Held by Gabor Kusper in 16 July 2020 on Zoom
We will discuss 3 topics:
How to state the pre- and postconditions in Java;
How does the CSFLOC SAT solver work;
What is the Black-and-White SAT problem.
How to state the pre- and postconditions in Java?
Actually, we have several ways. The first is a must: we use the self documenting facility of Java to state in natural language what is the pre- and postcondition of the next method. The next way is very popular and it is called TDD: Test Driven Development. In this case, we write several unit tests for each method which serve as the documentation of the method. We have to write also tests, which cover the cases what happens if the caller violates the precondition and the rest of them defines cases to check the postcondition. The next possibility is to use assert. Assert is just a normal statement. It checks runtime whether the given condition holds or not. If not then it raises an error, so it stops the program. It has the advantage that we can turn this on and off. We teach these techniques in the frame of programming technologies.
How does the CSFLOC SAT solver work?
This SAT solver is based on the Clear Clause View. A clear clause, or full length clause is a clause where each variable is present either as a positive or negative literal. If we use the symbols: +, -, x to depict positive literals, negative literals, and no occurrence, respectively; then clear clause means no x symbol in the clause. The Clear Clause View means that we understand a clause as the set of its subsumed full-length clauses. It is easy to see that there are pow(2,n) full-length clauses. A SAT instance is unsatisfiable if it subsums all possible full-length clauses, satisfiable otherwise. CSFLOC counts the subsumed full-length clauses of the input SAT instance. It uses ordered clauses, where variables has an index from 1 to n. It is based on several lemma. We will discuss those lemmas and show that CSFLOC is sound and complex. We will see also some code fragments, call options and runtime results.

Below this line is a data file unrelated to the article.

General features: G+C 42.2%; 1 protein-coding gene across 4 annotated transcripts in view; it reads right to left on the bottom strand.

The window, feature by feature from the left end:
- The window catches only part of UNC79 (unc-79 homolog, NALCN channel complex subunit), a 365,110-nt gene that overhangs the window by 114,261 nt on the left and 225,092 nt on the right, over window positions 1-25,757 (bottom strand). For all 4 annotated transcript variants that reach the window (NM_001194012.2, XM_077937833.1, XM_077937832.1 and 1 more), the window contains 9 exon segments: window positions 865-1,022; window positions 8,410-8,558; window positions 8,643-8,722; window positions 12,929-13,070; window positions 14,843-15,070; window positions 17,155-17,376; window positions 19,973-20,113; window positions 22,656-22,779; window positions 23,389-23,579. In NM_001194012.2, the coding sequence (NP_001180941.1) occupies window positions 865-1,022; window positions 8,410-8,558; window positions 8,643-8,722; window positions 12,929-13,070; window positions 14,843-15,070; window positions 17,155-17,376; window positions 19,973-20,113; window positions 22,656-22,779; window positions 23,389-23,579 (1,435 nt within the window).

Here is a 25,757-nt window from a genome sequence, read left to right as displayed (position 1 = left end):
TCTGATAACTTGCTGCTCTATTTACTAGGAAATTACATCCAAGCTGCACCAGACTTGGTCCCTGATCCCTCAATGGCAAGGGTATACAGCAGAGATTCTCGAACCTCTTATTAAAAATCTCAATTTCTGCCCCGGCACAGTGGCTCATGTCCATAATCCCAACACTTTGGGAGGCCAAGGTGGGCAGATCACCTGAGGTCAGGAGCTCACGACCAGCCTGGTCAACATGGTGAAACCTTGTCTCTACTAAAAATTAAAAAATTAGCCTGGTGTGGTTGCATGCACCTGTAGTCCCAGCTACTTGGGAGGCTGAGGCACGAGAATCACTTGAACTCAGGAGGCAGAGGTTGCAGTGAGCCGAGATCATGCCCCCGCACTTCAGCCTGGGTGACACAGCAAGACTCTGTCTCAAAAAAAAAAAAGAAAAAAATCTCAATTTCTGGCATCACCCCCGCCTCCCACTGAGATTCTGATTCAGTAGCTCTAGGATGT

What is the Black-and-White SAT problem?
The Black-and-White SAT problem is a special SAT problem, which has only two solutions, and those solutions are the opposite of each other. Usually the solutions are the white assignment, where each variable is true, or the black one, where each variable is false. The notion is motivated by directed graphs (digraphs). We can represent a digraph as CNF formula in the following way: each edge, say (A, B), can be represent by implication, like A implies B, i.e., not A or B, and these subformulea are connected by conjunctions. In this way we get a 2-SAT representation what we call the strong model of digraphs. We show that if the input digraph is strongly connected then its representation is a Black-and-White SAT problem. We also introduce other digraph representation, which have the same property: if the input is a strongly connected digraph, then the output is a Black-and-White SAT problem. We also show some corollaries.